Forums :: Resources :: Features :: Photo Gallery :: Vintage Radio Shows :: Archives :: Books
Support This Site: Contributors :: Advertise


It is currently Jun Thu 21, 2018 5:23 am


All times are UTC [ DST ]





Post New Topic Post Reply  [ 3 posts ] 
Author Message
 Post subject: Protecting 1.4 VDC battery tube filaments
PostPosted: Jul Wed 09, 2014 4:57 am 
Member
User avatar

Joined: Nov Fri 10, 2006 12:24 am
Posts: 1977
Location: Thornhill, Ontario
Hi, Vacuumlanders,
This has the potential (no pun intended!) to save a few 1.4 volt filaments run off a rectifier + regulator "A" supply.
There is always a chance (small, IMHO) that the "A" supply regulator could fail to full output voltage well over 1.4 volts, or a chance (higher, IMHO) that a "civilian" could inadvertently or in ignorance crank up the "A" voltage.

To protect the tubes, wire two, 4 to 5 amp Si diodes in series across the filament line at the radio (under the chassis, not at the power supply as there may be a voltage drop in a long line), plus a WW resistor (see below), so that they are forward biased (total voltage about 2 x 0.7 = 1.4 volts = safe.) These diodes "crowbar the filament supply to no more than, say, 1.6 volts under very high diode current (an unlikely event.) Then feed the "A" supply from a higher voltage source, e.g. 6 volts, through the series resistor; 10 ohms WW, 10 watts, for a 5 tube radio with, say, 3 X 50 mA tubes and 2 Xt 100 mA tubes. Total filament current 250 mA.

Here's what happens: 6 minus 1.4 = 4.6 volts... this is now across 10 ohms, so the "A" p/s is delivering 460 mA. If the tubes take 350 mA, as in our example, then the diodes take the extra 110 mA and are fully on. If the p/s voltage is turned up to say, 10 volts, then there's (10 - 1.4)/10 = 860 mA in the 10 ohm resistor (over 7 watts!), but the tubes remain safe with the diodes taking just over 1/2 amp and still no more than about 1.4 to 1.5 volts on the filaments. Safe! At a lower supply voltage the diodes don't conduct enough to stay at 1.4 volts forward drop, so the filaments would be under-run, in our example this would be at below about 5 volts.

You can work examples for other tube numbers (current) and worst case supply voltages.

I have done this for a Kolster 6D converted to five 1.4 volt tubes (the example above), run off an ARBE-III p/s. "A" is set to 6 volts. Works perfectly. Running the ARBE-III at 1.5 volts is NOT safe as the adjustment could be moved.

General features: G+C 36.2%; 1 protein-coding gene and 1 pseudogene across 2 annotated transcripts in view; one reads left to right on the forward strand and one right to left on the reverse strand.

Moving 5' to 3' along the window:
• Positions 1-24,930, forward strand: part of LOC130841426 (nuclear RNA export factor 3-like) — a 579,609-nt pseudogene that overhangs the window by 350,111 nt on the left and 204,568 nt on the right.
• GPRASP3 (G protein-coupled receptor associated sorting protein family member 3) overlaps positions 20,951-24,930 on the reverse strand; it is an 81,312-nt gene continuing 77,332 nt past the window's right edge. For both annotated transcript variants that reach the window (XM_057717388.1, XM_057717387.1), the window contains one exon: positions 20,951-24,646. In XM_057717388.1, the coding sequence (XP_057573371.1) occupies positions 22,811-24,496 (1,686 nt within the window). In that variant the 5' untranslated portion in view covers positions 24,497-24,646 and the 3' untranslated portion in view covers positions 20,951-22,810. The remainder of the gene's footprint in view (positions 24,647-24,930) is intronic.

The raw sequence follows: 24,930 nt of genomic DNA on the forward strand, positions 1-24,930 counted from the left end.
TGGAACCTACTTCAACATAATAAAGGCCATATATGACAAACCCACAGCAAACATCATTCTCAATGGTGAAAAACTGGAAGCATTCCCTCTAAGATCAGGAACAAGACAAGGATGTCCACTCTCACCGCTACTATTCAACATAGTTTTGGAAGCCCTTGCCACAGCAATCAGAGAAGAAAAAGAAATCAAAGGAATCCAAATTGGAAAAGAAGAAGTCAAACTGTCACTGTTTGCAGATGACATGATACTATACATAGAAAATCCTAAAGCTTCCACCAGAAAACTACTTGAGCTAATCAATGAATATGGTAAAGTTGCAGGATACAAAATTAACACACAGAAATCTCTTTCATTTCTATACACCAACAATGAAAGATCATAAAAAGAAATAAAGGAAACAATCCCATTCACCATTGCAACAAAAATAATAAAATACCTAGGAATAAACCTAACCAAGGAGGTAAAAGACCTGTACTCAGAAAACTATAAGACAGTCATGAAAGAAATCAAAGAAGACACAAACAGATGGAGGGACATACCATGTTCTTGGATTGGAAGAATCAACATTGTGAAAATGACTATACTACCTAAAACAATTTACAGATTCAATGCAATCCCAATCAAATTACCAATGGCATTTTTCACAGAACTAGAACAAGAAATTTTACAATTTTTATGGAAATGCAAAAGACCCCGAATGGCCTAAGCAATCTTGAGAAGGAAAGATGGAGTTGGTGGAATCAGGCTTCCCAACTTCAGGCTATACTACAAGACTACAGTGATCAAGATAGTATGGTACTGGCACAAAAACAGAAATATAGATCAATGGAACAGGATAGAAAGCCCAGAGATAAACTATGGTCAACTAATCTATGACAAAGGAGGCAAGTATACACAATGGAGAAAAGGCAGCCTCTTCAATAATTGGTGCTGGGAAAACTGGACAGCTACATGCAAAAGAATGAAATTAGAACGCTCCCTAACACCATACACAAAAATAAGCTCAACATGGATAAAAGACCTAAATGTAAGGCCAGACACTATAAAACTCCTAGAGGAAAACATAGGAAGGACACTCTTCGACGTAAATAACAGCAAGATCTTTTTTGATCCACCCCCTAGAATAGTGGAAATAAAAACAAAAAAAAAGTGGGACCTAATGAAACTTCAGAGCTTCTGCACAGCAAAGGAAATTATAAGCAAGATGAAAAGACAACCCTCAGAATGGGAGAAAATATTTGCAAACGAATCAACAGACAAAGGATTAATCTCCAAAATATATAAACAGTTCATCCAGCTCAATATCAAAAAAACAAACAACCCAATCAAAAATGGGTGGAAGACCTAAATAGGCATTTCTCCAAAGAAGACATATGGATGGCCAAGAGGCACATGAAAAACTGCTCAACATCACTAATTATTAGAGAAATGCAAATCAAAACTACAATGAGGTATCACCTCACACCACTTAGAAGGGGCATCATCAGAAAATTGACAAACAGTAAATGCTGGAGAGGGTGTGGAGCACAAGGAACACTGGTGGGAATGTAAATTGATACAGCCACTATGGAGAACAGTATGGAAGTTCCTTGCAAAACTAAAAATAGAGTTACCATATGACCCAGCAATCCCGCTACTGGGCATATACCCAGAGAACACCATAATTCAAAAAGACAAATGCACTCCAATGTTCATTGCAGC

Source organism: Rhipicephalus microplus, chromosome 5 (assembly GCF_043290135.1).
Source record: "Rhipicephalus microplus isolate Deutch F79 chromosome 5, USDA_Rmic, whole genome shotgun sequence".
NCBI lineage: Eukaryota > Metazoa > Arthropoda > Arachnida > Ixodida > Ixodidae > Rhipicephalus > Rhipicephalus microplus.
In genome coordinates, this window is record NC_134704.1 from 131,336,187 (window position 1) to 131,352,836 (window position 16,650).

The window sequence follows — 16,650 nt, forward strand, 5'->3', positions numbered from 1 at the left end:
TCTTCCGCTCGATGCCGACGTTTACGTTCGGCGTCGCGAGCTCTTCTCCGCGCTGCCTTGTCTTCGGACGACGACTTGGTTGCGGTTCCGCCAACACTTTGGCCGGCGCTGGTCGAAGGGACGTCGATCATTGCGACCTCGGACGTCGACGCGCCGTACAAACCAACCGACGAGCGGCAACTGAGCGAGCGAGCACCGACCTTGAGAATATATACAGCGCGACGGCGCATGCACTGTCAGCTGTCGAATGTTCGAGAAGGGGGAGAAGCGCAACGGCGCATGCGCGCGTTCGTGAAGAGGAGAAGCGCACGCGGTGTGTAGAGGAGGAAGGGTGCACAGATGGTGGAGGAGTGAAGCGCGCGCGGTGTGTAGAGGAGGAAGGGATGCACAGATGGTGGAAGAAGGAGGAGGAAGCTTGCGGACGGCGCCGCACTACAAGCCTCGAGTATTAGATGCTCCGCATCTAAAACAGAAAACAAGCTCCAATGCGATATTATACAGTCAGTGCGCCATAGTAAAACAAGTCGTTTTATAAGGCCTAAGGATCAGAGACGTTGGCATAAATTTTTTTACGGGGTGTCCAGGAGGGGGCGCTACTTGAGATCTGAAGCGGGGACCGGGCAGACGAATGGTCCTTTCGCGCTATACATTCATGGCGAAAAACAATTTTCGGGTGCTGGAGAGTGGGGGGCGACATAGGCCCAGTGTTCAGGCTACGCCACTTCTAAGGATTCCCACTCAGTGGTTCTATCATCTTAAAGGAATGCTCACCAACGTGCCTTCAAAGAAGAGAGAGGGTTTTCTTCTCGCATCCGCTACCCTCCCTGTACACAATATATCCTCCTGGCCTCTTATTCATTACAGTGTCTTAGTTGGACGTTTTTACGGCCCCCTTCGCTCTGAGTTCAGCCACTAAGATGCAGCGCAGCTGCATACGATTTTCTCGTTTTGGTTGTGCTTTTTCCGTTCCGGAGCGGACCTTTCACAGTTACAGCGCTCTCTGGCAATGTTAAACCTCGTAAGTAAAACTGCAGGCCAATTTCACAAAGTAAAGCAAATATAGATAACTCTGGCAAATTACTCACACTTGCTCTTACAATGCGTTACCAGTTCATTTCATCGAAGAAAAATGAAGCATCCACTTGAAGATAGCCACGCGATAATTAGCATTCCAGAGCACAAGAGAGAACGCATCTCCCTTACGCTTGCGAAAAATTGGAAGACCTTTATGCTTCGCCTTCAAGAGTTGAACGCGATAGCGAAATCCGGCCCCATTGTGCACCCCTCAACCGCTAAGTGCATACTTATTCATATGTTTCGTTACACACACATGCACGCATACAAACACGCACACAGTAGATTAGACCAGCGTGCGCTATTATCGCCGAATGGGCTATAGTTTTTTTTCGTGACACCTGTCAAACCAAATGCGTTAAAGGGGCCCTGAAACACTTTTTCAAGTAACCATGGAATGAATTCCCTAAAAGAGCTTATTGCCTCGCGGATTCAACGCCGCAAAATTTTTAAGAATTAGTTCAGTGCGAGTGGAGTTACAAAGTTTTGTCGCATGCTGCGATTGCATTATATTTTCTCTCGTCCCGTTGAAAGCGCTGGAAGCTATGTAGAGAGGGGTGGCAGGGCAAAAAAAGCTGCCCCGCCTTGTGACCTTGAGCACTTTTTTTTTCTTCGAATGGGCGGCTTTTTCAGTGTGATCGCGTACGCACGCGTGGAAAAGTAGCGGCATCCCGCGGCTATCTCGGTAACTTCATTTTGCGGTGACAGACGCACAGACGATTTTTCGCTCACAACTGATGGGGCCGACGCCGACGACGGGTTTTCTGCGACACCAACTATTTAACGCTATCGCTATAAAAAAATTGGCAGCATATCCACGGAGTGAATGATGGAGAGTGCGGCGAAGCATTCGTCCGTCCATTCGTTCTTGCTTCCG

One last point. If you build a custom "A" supply for use as above, you must use a regulator to cut out all 120 Hz ripple. I tried using a large 6 volt FW rectified wall-wart; the 1.4 filament voltage was fine but the radio hummed badly... even a large cap across the supply did not fix it.
Cheers,
Roger

_________________
Roger Jones,
Thornhill, Ontario
Ontario Vintage Radio Assoc. http://www.ovra.ca


Top
 Profile  
 
 Post subject: Re: Protecting 1.4 VDC battery tube filaments
PostPosted: Sep Sun 21, 2014 3:15 pm 
Member

Joined: Dec Sun 02, 2012 2:26 am
Posts: 57
Hello,

Yes this method for protecting the filaments works very nicely. About 25 years ago I used this design approach for powering my R-174/URR shortwave receiver. The receiver and power supply are still working fine today.

My March 2013 post describing it is in the "Communications Receivers" forum. There is barely noticeable hum. The 44 mH chokes are quite effective, as evidenced by one of the reply posts where the author performed a SPICE simulation of the circuit. For your convenience here is the schematic that I posted.


Attachments:
R174_AC_POWERSUPPLY_SCALE80.png
R174_AC_POWERSUPPLY_SCALE80.png [ 117.21 KiB | Viewed 2187 times ]
Top
 Profile  
 
 Post subject: Re: Protecting 1.4 VDC battery tube filaments
PostPosted: Oct Sat 04, 2014 12:30 am 
Member

Joined: Aug Sat 31, 2013 11:22 pm
Posts: 2312
Location: Ft.Worth, Texas
Great idea ! I guess the only issue would occur if there was a diode or resistor failure.

_________________
Cliff Fitch


Top
 Profile  
 
Post New Topic Post Reply  [ 3 posts ]  Moderator: Chuck Schwark

All times are UTC [ DST ]


Who is online

Users browsing this forum: No registered users and 3 guests



Search for:
Jump to:  
cron
























Privacy Policy :: Powered by phpBB